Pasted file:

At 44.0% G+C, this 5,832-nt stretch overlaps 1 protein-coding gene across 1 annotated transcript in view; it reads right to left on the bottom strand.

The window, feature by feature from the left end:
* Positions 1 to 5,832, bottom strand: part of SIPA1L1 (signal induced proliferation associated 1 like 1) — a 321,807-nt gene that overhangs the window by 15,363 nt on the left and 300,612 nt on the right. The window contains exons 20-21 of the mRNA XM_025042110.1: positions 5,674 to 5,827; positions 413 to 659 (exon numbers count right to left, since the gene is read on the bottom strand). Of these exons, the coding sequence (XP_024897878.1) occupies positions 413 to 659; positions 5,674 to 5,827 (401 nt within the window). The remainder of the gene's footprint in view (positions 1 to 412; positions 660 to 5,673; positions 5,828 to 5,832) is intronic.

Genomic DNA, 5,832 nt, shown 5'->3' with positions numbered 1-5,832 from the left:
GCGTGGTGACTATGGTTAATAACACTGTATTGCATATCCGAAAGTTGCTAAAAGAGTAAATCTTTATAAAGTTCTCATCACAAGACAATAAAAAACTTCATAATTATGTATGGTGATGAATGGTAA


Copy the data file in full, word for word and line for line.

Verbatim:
At 44.0% G+C, this 5,832-nt stretch overlaps 1 protein-coding gene across 1 annotated transcript in view; it reads right to left on the bottom strand.

The window, feature by feature from the left end:
* Positions 1 to 5,832, bottom strand: part of SIPA1L1 (signal induced proliferation associated 1 like 1) — a 321,807-nt gene that overhangs the window by 15,363 nt on the left and 300,612 nt on the right. The window contains exons 20-21 of the mRNA XM_025042110.1: positions 5,674 to 5,827; positions 413 to 659 (exon numbers count right to left, since the gene is read on the bottom strand). Of these exons, the coding sequence (XP_024897878.1) occupies positions 413 to 659; positions 5,674 to 5,827 (401 nt within the window). The remainder of the gene's footprint in view (positions 1 to 412; positions 660 to 5,673; positions 5,828 to 5,832) is intronic.

Genomic DNA, 5,832 nt, shown 5'->3' with positions numbered 1-5,832 from the left:
GCGTGGTGACTATGGTTAATAACACTGTATTGCATATCCGAAAGTTGCTAAAAGAGTAAATCTTTATAAAGTTCTCATCACAAGACAATAAAAAACTTCATAATTATGTATGGTGATGAATGGTAA